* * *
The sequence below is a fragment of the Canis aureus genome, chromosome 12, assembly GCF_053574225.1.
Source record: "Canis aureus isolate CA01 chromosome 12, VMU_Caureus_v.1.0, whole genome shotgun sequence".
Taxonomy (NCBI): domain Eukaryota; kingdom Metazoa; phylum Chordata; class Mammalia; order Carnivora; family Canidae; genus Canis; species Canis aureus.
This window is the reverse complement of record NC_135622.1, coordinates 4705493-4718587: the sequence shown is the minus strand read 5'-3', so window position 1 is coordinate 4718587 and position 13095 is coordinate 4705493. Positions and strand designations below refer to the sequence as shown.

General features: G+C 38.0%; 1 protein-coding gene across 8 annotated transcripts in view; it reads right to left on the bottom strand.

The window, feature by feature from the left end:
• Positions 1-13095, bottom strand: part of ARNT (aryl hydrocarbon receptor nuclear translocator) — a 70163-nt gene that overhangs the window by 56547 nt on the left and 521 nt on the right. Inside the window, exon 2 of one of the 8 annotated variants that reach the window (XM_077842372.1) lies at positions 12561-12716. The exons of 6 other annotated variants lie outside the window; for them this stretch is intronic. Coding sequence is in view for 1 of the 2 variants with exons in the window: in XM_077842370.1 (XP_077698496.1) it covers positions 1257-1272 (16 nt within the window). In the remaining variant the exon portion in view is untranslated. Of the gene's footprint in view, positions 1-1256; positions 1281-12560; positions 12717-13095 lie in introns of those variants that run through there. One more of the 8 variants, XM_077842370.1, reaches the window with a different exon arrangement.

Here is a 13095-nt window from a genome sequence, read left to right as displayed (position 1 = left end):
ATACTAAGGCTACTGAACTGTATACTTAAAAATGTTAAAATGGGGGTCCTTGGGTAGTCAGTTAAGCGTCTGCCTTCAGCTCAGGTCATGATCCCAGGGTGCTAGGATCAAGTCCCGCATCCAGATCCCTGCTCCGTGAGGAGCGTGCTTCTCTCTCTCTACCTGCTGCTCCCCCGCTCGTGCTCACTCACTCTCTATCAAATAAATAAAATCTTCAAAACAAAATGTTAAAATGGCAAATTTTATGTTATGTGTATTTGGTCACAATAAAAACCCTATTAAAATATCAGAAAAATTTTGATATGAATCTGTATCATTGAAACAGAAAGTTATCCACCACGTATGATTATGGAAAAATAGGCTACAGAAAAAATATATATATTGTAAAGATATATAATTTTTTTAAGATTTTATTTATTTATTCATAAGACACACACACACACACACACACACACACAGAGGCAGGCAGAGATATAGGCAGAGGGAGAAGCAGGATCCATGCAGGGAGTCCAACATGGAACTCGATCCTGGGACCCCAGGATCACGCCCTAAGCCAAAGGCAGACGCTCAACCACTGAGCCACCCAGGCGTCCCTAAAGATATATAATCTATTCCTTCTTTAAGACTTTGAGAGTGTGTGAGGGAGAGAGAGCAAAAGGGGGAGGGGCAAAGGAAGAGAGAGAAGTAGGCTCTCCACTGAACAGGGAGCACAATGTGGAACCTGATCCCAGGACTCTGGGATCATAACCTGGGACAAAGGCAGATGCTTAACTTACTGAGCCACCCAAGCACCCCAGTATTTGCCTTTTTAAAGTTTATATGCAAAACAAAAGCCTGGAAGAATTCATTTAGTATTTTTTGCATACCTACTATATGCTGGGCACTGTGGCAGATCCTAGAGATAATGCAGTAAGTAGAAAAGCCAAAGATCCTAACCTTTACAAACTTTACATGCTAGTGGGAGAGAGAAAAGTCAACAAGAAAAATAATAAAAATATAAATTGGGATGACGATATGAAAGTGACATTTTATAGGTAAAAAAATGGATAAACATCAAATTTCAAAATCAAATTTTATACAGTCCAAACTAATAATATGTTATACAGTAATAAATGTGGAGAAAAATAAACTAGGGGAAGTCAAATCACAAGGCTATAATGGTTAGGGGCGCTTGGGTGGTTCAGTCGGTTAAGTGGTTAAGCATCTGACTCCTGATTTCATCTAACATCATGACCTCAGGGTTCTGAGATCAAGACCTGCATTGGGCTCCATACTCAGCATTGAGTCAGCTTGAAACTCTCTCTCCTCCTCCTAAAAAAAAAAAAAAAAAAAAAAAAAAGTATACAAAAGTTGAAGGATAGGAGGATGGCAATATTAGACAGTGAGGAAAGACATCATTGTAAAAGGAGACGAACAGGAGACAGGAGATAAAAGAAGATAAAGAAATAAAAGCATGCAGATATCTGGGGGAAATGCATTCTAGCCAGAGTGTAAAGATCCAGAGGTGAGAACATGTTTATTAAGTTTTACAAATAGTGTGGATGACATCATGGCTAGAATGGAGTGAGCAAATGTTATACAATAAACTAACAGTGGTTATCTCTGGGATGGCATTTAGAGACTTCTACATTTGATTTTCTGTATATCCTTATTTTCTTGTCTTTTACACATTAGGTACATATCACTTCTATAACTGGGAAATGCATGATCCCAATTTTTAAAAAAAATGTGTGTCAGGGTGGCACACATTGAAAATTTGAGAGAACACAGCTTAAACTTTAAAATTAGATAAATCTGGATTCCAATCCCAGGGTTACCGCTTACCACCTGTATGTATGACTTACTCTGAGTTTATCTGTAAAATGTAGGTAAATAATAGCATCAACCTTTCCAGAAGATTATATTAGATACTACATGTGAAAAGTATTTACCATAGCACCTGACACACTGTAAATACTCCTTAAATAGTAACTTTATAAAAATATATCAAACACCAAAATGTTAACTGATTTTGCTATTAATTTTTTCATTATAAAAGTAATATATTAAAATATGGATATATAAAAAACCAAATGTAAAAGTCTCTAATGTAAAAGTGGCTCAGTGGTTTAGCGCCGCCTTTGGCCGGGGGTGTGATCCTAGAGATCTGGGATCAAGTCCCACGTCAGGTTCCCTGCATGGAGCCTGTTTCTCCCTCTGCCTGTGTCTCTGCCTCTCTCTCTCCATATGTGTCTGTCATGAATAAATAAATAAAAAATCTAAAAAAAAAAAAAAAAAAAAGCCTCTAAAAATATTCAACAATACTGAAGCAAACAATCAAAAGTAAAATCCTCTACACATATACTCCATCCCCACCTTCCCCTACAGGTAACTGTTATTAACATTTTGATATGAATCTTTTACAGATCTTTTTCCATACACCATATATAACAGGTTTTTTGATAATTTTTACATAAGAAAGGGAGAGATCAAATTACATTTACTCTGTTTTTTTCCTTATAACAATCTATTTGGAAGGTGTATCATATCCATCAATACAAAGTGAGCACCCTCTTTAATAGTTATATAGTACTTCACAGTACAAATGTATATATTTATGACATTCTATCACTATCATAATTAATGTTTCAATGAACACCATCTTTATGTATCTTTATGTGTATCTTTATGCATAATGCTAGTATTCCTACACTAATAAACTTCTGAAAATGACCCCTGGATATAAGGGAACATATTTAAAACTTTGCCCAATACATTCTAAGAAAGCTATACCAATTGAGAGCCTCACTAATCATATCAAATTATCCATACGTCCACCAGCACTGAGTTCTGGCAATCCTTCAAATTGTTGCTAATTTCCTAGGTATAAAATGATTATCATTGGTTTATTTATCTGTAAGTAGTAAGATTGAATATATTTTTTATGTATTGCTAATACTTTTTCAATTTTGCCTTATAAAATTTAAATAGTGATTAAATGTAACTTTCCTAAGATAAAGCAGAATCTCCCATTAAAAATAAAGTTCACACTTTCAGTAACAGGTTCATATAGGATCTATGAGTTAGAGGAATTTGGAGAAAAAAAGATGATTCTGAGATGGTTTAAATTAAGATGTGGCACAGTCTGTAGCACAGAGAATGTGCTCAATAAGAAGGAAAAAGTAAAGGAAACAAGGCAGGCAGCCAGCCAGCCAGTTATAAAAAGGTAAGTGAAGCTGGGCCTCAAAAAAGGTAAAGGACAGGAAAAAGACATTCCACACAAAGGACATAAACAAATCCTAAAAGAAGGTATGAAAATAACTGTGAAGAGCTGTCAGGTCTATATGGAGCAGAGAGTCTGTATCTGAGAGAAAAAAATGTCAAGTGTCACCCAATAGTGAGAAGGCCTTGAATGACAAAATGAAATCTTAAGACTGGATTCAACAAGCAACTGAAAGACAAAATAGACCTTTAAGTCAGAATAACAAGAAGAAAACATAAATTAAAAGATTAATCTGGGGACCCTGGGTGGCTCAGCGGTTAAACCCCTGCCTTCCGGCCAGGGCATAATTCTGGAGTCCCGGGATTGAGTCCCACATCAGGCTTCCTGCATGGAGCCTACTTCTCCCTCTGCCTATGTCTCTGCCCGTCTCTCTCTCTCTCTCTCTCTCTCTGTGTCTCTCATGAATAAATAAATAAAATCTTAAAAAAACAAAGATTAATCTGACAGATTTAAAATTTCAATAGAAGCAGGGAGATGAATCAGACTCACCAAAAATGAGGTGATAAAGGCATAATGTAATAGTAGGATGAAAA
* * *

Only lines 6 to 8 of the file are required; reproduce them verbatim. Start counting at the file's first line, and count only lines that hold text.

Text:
The window, feature by feature from the left end:
• Positions 1-13095, bottom strand: part of ARNT (aryl hydrocarbon receptor nuclear translocator) — a 70163-nt gene that overhangs the window by 56547 nt on the left and 521 nt on the right. Inside the window, exon 2 of one of the 8 annotated variants that reach the window (XM_077842372.1) lies at positions 12561-12716. The exons of 6 other annotated variants lie outside the window; for them this stretch is intronic. Coding sequence is in view for 1 of the 2 variants with exons in the window: in XM_077842370.1 (XP_077698496.1) it covers positions 1257-1272 (16 nt within the window). In the remaining variant the exon portion in view is untranslated. Of the gene's footprint in view, positions 1-1256; positions 1281-12560; positions 12717-13095 lie in introns of those variants that run through there. One more of the 8 variants, XM_077842370.1, reaches the window with a different exon arrangement.

Here is a 13095-nt window from a genome sequence, read left to right as displayed (position 1 = left end):